By the time you reach the last page, the painting will be an old friend, like one you visit often at the museum or, if you’re Martijn de Groot, an insecure New York lawyer who is the lucky third-generation owner of a golden-age apartment overlooking the Metropolitan Museum. The painting hangs above the marital bed, to be regarded “while he made slow, contemplative love to his melancholic wife….”

You will know from the beginning that there is no such painting, that neither Sara de Vos nor Marty de Groot existed (although Sara de Vos is based on the first women allowed to become members of the Dutch painters’ guild, a clannish and tight-knit group with arcane rules and rituals. Both will seem as tangible as your neighbor.

The other main character is Eleanor Shipley, known as Ellie, who is equally real. We meet her as a student and struggling young art restorer who lives in an undesirable corner of Brooklyn. Her tiny apartment, “Set above a Laundromat, has its own weather: a tropical monsoon during business hours and a cooler, drier climate at night.” It is so unkempt that she has allowed no to stranger visit (Marty will be the first). She shops at the store where “period conservators and forgers alike” go for their materials, such as the odoriferous rabbit skin she cooks into glue on her own stove, wondering if the travelers on the Gowanus Expressway look through her window and think she’s stirring porridge instead of melting animal hide.

The mention of forgers is the magic door to the entire story. In brief, impoverished Ellie is hired by a shady dealer to forge a copy of “At the Edge of a Wood,” which is then exchanged for Marty’s original.

The book imagines a turbulent life for Sara de Vos. Her daughter dies of plague; her husband first hides their financial distress then goes bankrupt and abandons her, rather than go to debtors’ prison. Dutch society of the seventeenth century is not kind to women in that situation. They inherit their husbands’ debt, although Sara is lucky. Her husband’s main debtor wants her to work off the debt by painting, which raises the question: Was “At the Edge of a Wood” her last? You decide.

There’s a long section about the odd and manipulative relationship between Marty and Ellie after he learns she’s the forger. An important part of the plot is the atonement both of them owe. Do they deliver?

In an oblique way, it reminded me of Ian McEwan’s Atonement, although I had a hard time figuring out which was the Briony figure.

It’s been a long time since I’ve enjoyed a novel so much, and longer since I’ve learned so much dominic-smith-mon-10-17-16from one. Dominic Smith, an Australian who now lives in Austin, must have done an immense amount of research in preparation, and it shows, but he escaped the pitfall of making the book sound academic and instead created his own art.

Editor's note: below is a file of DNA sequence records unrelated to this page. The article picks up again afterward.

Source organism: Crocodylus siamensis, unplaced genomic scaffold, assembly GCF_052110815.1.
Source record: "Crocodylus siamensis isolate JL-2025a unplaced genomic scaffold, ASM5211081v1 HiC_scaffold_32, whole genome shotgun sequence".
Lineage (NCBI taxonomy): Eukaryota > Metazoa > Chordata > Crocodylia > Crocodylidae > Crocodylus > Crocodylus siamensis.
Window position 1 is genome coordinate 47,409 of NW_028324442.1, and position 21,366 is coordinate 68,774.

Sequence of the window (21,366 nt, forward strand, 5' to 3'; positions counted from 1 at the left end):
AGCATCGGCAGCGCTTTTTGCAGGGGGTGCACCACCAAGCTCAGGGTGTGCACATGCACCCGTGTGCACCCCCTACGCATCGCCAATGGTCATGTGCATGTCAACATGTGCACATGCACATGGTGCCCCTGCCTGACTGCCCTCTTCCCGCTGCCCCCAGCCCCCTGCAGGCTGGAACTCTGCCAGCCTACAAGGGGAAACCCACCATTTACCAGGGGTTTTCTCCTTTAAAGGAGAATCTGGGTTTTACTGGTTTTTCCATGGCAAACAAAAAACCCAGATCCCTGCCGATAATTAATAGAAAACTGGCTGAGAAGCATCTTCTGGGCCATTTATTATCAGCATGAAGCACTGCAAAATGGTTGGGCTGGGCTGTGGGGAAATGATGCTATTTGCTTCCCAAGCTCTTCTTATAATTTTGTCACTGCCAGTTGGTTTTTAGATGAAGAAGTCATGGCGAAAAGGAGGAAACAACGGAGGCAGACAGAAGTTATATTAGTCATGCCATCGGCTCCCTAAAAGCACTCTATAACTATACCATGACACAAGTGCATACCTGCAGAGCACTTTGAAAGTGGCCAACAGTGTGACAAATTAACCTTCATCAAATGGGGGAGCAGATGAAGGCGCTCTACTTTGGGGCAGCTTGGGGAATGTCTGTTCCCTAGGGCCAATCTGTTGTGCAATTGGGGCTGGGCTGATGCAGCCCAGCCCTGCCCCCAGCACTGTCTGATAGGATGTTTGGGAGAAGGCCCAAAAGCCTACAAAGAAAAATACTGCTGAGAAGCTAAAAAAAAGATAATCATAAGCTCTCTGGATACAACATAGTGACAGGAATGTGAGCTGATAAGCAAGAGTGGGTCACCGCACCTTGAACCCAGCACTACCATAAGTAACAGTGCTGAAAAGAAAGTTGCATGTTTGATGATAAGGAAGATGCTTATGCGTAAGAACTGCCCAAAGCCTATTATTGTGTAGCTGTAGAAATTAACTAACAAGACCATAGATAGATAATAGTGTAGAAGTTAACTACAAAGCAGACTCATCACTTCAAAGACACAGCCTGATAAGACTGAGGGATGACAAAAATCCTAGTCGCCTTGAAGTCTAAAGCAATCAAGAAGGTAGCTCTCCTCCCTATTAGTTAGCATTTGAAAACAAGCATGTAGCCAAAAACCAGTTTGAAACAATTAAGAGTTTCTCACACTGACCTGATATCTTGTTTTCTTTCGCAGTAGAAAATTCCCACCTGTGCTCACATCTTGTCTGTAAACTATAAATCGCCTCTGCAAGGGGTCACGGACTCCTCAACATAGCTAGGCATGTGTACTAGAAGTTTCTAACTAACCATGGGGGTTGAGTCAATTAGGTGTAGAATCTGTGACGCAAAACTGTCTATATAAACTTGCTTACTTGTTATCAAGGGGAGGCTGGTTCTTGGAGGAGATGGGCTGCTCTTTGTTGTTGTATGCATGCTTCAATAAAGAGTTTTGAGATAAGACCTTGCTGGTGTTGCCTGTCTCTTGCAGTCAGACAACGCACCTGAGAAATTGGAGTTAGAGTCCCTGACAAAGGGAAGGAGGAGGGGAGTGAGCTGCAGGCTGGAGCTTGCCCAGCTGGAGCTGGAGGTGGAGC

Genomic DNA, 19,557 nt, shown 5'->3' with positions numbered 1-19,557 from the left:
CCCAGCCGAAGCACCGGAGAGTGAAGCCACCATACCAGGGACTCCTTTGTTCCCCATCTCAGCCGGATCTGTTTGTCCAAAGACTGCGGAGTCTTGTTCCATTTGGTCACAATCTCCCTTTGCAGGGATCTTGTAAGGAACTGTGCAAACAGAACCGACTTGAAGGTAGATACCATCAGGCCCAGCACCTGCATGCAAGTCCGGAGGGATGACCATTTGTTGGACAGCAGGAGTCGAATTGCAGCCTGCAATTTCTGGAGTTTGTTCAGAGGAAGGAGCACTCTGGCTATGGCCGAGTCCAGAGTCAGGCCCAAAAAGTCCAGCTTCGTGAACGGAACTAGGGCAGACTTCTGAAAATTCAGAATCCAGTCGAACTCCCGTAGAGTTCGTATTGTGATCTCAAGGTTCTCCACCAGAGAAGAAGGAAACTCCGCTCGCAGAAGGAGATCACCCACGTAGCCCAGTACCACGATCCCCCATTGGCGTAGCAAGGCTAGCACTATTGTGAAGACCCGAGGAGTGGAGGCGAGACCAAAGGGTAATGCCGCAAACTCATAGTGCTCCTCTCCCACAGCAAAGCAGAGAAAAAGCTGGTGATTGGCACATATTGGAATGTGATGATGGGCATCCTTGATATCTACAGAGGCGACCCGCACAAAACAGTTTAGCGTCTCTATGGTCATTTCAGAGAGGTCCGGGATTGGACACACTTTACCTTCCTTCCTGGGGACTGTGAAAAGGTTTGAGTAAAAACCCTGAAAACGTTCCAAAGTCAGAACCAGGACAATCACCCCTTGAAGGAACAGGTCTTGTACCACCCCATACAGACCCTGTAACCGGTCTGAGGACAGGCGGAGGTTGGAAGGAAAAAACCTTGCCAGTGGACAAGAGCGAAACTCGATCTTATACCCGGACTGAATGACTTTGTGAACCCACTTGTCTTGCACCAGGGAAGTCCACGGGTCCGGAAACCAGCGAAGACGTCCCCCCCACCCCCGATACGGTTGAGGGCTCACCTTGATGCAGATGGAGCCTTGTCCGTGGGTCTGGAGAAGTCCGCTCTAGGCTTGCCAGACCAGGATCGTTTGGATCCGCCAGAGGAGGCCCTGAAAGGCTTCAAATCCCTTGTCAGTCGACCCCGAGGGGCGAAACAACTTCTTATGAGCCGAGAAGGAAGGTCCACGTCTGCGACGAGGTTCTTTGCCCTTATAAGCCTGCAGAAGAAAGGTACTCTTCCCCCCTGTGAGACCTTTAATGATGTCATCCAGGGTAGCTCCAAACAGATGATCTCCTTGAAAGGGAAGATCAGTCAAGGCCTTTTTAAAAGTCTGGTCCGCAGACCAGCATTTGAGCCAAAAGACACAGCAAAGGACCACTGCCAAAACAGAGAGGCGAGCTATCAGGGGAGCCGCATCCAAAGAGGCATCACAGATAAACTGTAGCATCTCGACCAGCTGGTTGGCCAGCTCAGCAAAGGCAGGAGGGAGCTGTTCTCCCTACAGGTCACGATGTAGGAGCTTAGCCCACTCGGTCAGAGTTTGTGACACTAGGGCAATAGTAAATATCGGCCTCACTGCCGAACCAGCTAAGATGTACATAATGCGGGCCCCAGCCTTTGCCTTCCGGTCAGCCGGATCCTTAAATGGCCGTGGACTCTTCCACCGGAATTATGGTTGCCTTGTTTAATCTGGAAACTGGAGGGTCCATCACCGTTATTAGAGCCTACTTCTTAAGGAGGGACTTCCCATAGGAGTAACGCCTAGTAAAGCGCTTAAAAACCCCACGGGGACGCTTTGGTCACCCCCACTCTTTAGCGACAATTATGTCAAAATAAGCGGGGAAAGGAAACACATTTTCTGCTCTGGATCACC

Highly recommended. ★ ★ ★ ★ 

(This review has also been posted on Amazon. I learned of the book from an Amazon marketing email and purchased the Kindle edition.)

Pictures from Dominic Smith’s web site

Book page on Amazon

JoiedeVivreForty-plus years of living in Paris, first as a student then as the wife of a well-known banker and historian, have given Harriet Welty Rochefort the ability to look at both sides of the French-American cultural divide with a sharp analysis that’s both trenchant and humorous.

She’s published three books that I think of as cultural dictionaries. In them, she translates French culture in a way Americans can understand, even if we sometimes can’t quite comprehend. The French are different from us Americans (and from Germans, the only other European culture I know well enough to judge). But at the same time they’re much like us. Or we’re like them.

I met Harriet late last year at one of Patricia Laplante-Collins’s Sunday soirées. Patricia had invited her to be the guest of honor and presenter of a slide show based on her most recent book, Joie de Vivre: Secrets of Wining, Dining, and Romancing like the French. I also got to meet her husband Philippe, who retired as a banker then went back to the Sorbonne for his doctorate in history, and their friends Ron Rosbottom, the Amherst professor who had just published the outstanding When Paris Went Dark: The City of Light Under German Occupation, and his wife Betty, a noted cookbook author. (When Paris Went Dark is fascinating, and is on my list to be reviewed soon.)

The Differences

Harriet’s focus is the differences wrapped within the similarities. There are plenty of both, and they seem pretty well matched in plusses and minuses.

An American tourist will generally cast the differences in superficial terms: a surly waiter (some are, most aren’t, and even those warm up if you are nice to them), or fashion. Here’s Harriet’s take on that:

“An American woman might, for example, get the dress, makeup and hairstyle right, but she can’t change her wide-open, trusting, smiling, innocent American face.”

Bingo. And the same goes for her American husband. We stand out, and we need to be conscious of that, since we’re guests in their home.

Dress aside (and that does seem to be less important year by year), the French are known as one of the most pessimistic people in Europe. Harriet’s take on that again:

“After watching the nightly eight o’clock news on France’s Channel 2, I want to immerse my head in a bucket of Bordeaux.”

I watch that newscast, too (it’s on the web at France2.fr. Be prepared to follow quick French) and it does seem to focus on the negatives of the day, but that’s pretty much TV news everywhere these days.

Les Petits Plaisirs

Harriet’s choice of chapters summarizes the culture differences well. There’s an important one on “Romance, French Style,” and one I especially liked entitled “Small is good: Les Petits Plaisirs.” Several deal with the special differences and attractions of French women, and she wraps it up with “How I Became A Little Bit French.”